The ‘policies’ National is releasing are nothing more than bullet points but we know from a number of slips that these vague one-pagers only scrape the surface. When they’re talking to friendly audiences without the media around, National’s MPs tend to be more forthcoming and rightwing when discussing policy. Clues can also be found in the coded language of their ‘policies’. The trick is that often only specialists can see the implications of what National is suggesting. So, we’re talking to a number of specialists in relevant areas to help us read between the lines. Today – Outdoor Recreation:
â€¢ Change the focus of Conservation Boards and rename them Conservation & Recreation Boards (or similar). Membership of these boards will reflect the diversity of recreation pursuits. â€¢ Ensure that public access is achieved through negotiated agreements between landowners and local Conservation & Recreation Boards. â€¢ Create new affordable campsites for New Zealand families where there is demand.
= open up National parks to more invasive and damaging activities and opening marine reserves to fishing. That’s bad for our native animals and plants, the sustainability of our fisheries, and traditional users of National parks like trampers.
â€¢ Recognise the status of hunters as important stakeholders in the outdoor environment. â€¢ Establish recreation areas managed by hunters on conservation land using a framework that protects conservation values. â€¢ Include hunters in the decision-making process for the management of game animals.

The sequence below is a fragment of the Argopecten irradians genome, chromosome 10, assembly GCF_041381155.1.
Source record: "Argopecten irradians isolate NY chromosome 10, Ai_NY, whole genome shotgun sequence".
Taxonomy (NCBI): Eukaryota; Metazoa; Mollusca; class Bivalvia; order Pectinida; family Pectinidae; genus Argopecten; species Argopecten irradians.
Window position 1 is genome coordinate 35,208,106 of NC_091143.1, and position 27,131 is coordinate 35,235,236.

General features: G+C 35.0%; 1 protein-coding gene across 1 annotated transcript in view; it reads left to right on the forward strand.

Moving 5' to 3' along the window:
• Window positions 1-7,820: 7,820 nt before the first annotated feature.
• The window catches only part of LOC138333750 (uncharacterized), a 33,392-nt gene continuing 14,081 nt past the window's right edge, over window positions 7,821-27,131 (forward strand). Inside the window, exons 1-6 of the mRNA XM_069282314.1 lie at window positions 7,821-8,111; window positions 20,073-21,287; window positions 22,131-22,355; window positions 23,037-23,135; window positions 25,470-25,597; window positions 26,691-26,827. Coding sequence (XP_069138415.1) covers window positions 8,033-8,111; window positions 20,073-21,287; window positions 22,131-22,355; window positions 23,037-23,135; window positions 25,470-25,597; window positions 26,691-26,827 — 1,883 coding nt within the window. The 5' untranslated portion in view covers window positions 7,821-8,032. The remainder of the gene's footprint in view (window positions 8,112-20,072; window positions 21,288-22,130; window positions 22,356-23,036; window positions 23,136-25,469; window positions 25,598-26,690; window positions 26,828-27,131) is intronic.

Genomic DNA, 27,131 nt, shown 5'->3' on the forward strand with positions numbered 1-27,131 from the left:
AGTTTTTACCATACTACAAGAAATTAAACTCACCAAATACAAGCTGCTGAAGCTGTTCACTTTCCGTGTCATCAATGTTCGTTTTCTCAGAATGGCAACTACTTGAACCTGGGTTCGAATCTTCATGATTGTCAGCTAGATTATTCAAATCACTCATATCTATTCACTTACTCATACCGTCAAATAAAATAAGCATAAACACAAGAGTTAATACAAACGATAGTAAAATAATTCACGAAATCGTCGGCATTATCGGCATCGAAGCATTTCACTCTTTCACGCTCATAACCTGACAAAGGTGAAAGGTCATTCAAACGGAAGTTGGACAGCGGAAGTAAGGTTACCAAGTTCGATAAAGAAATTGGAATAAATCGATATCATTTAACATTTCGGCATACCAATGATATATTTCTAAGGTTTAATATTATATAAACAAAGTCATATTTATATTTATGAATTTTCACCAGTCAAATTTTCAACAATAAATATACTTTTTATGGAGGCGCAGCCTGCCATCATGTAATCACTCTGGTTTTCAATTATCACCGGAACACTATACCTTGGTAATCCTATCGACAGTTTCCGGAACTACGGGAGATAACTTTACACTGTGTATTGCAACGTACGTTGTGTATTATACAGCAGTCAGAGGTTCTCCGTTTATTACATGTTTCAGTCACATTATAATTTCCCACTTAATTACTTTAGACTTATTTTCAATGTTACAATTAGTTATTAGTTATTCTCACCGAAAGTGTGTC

= as hunters already have input these changes mean putting hunters ahead of conservation and other users of DoC land.
â€¢ Give Fish & Game the option to charge a differential licence fee for foreign anglers. â€¢ Develop management plans with stakeholders in fragile and iconic trout fisheries. â€¢ Oppose the introduction of recreational sea fishing licences. â€¢ Encourage local management of local fisheries.
= put anglers’ interests ahead of other members of the community and conservation.
Context: These changes seem designed to sacrifice conservation for recreation. The big beneficiaries: hunting and fishing tourist operators. Also, the Outdoor Recreation Party left its coalition with UnitedFuture last year, National may see money and votes in securing the support of the people between ORP.